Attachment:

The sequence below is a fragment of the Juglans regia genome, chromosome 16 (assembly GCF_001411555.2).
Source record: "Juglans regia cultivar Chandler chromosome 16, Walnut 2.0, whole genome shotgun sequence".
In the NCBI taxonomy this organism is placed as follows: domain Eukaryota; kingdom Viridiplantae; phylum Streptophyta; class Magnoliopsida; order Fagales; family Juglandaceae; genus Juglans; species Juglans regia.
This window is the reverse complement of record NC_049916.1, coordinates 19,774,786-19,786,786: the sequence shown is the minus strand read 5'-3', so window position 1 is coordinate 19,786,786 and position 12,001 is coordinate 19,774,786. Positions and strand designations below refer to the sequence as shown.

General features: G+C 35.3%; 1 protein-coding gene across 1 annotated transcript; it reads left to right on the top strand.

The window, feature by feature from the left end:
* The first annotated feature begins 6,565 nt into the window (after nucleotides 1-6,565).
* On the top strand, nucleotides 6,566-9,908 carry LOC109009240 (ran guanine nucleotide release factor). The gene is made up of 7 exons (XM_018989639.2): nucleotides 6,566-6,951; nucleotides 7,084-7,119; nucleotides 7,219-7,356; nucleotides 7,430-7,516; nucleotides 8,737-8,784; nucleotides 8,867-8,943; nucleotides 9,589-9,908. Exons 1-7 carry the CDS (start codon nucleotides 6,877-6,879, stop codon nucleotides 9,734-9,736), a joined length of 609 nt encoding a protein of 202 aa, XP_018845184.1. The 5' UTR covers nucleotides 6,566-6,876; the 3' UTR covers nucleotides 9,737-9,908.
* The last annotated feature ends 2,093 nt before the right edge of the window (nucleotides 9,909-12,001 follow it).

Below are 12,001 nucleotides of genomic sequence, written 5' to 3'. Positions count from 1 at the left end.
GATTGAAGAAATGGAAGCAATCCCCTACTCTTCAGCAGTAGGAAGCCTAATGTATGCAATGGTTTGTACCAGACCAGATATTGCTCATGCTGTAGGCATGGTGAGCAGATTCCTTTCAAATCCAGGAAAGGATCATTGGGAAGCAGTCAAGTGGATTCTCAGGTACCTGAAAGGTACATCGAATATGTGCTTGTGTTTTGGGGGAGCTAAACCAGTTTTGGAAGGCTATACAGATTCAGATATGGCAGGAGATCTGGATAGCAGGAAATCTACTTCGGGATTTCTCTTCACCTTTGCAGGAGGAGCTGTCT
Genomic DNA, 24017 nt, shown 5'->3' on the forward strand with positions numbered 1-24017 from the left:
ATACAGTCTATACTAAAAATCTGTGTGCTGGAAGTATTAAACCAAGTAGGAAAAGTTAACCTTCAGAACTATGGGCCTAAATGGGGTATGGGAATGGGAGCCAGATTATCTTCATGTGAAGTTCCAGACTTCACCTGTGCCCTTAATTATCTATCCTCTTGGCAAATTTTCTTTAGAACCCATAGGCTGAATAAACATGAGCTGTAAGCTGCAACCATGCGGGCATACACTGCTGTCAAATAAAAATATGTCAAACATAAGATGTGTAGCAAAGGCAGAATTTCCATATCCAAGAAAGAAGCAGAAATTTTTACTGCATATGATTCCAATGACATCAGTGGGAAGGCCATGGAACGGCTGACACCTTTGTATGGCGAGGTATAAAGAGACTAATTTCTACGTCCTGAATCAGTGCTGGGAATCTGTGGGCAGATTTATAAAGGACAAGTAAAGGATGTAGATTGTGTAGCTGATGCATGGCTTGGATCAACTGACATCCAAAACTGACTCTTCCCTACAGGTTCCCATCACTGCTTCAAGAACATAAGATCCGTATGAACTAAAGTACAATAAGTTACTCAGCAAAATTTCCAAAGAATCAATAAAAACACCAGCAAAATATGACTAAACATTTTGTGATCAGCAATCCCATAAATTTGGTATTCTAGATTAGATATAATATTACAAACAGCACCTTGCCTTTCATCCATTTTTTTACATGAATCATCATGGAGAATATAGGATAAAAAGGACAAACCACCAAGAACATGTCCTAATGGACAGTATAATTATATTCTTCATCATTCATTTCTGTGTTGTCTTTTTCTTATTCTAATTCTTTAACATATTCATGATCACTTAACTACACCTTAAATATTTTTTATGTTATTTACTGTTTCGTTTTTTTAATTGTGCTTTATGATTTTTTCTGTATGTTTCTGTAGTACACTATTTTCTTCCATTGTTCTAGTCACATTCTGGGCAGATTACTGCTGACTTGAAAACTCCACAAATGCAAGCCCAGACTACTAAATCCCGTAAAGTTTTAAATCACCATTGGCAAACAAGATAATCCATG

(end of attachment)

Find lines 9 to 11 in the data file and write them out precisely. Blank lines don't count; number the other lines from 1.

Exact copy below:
* The last annotated feature ends 2,093 nt before the right edge of the window (nucleotides 9,909-12,001 follow it).

Below are 12,001 nucleotides of genomic sequence, written 5' to 3'. Positions count from 1 at the left end.
GATTGAAGAAATGGAAGCAATCCCCTACTCTTCAGCAGTAGGAAGCCTAATGTATGCAATGGTTTGTACCAGACCAGATATTGCTCATGCTGTAGGCATGGTGAGCAGATTCCTTTCAAATCCAGGAAAGGATCATTGGGAAGCAGTCAAGTGGATTCTCAGGTACCTGAAAGGTACATCGAATATGTGCTTGTGTTTTGGGGGAGCTAAACCAGTTTTGGAAGGCTATACAGATTCAGATATGGCAGGAGATCTGGATAGCAGGAAATCTACTTCGGGATTTCTCTTCACCTTTGCAGGAGGAGCTGTCT